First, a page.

Introducing the Datasource Question Type

Hey guys! Our dev-team has just added a new exciting question type to our already extensive list of advanced survey questions. The datasource question will allow account holders to connect a survey question to an external datasource URL in order to validate responses and provide response suggestions. The datasource question is only available to enterprise and white label account users. Let me show you how it works!

What is the a Datasource Question?

In short, the datasource question is a text response question that is connected to an external list. When a participant enters a response into this question, FluidSurveys will have the ability to recognize whether the answer corresponds with the list of options on the datasource. Even more impressive, when the datasource’s list is altered, FluidSurveys will acknowledge this and update the question automatically!

Following is a screen shot of the datasource option section:

Datasource Options

Let’s go over the datasource question’s two unique options:

1) Allow users to type their own choices: With this option, surveyors can force respondents to provide an answer that correlates with an option from the datasource. For example, if I provided a code number to each of my customers that correlated with the numbers in the datasource, during my survey I could ask respondents to provide their code in my datasource question box. If they do not input a code from the datasource list, they will receive an invalid response notification and be unable to continue the survey.
Datasource Invalid Response

2) Hide suggested options: Unchecking the ‘Hide suggested options’ button will allow FluidSurveys to provide suggestions to the respondent as they begin to type their answer. For example, if I asked for the respondent to enter a country name and they began by typing the letter ‘D,’ it would provide every country name on the datasource list that begins with the letter ‘D’ as a suggested choice.
Datasource Pic 3

Some Examples of How to Use the Datasource Question Type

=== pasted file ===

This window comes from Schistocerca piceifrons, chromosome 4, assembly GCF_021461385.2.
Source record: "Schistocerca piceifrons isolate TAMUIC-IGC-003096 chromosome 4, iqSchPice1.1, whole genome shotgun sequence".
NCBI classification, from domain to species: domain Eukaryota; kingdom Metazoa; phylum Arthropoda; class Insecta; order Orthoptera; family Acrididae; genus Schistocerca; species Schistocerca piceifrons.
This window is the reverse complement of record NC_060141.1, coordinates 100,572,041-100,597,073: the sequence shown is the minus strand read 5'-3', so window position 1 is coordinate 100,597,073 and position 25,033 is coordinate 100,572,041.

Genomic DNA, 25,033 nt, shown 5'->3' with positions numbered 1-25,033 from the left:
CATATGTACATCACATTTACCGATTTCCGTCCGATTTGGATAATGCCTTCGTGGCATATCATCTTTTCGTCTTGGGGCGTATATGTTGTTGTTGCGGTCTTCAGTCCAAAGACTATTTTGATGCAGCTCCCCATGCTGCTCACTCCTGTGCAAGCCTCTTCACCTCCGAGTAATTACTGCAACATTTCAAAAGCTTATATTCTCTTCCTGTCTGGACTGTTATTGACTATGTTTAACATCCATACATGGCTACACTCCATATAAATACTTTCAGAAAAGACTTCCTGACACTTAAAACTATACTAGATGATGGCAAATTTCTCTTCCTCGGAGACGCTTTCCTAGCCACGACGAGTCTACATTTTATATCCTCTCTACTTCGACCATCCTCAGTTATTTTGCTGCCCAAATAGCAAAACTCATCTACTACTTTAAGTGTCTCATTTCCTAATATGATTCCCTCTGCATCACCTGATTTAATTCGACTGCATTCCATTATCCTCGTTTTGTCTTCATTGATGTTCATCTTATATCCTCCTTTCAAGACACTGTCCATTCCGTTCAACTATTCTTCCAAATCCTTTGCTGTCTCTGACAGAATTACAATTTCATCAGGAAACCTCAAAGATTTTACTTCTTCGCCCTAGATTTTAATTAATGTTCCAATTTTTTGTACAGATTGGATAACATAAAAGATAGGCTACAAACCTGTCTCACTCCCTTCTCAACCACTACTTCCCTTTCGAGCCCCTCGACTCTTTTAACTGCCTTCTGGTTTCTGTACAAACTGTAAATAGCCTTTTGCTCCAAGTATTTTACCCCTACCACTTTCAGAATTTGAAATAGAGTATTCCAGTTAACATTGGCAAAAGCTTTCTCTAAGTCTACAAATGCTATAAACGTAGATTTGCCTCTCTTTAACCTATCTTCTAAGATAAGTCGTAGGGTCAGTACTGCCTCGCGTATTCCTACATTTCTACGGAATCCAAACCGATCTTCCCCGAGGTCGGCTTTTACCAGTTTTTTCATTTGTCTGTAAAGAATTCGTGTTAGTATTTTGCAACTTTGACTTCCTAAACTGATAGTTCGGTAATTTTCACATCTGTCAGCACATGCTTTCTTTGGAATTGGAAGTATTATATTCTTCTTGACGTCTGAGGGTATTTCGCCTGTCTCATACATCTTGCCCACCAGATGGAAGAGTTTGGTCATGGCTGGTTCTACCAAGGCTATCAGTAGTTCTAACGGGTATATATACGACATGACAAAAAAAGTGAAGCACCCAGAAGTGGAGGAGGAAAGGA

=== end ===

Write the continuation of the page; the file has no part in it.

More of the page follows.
This question type is useful for many reasons. Here are a couple of examples of how real businesses can benefit from the datasource question:

1) Let’s say I owned a video game store that provided a membership card with an identification number. I would probably have a large unwieldy list of these numbers that identify each of my members and their contact info. My next step would be to use these membership identifications in an online survey in order to segment my customers’ answers into different groups, allowing for better targeted promotions and advertising.
To do this, all I would need is to add a datasource question connected to the membership number identification list and uncheck the ‘Allow users to type their own answers’ option. The rest of my survey can then ask questions like: “What genre of video game do you like? (Action)(Puzzle)…” “What consoles do you own? (Xbox)(Nintendo)…”
With my members’ identification plugged right into the survey, it will be easy to create member profiles and target groups who have answered similarly with the same advertisements. Beyond this, when members are added to my datasource, they will automatically be validated in the survey!

2) Imagine I were creating a survey that required my respondents to type in the full name of their favourite co-worker. I do not want to make the question a closed-ended list of names (like a multiple choice or dropdown box) because it may bias the results based on the placement of names and aiding the respondents’ memory recall. Not to mention, a closed-ended question can result in a list of names that is far too large and difficult to navigate through.
Instead I would use a text field. However, a normal text field question will make coding and scoring responses difficult as it will count responses spelt differently as different answers even if they are meant to be the same response. For example, providing a nickname or adding a middle initial (Rick Penwarden, Richard Penwarden, Rick P Penwarden).
By using the datasource question type and unchecking the ‘Hide suggested options’ button, we avoid the issues of both the text-field question and closed-ended question types. Respondents will easily be able to give the name of their co-worker of choice without alternate spelling or seeing a list of total possible answers.

These were just two possible applications to the powerful question type! Tell us how you plan to or are currently making use of the datasource question in the comments below. If you haven’t yet created a FluidSurveys account, visit our pricing page to get started today!

Check it Out in Action!

For a look on how to set up your datasource question in your survey watch the following video, from the ‘Question Type and Settings‘ section of our help tutorials:

Until next time, happy surveying!

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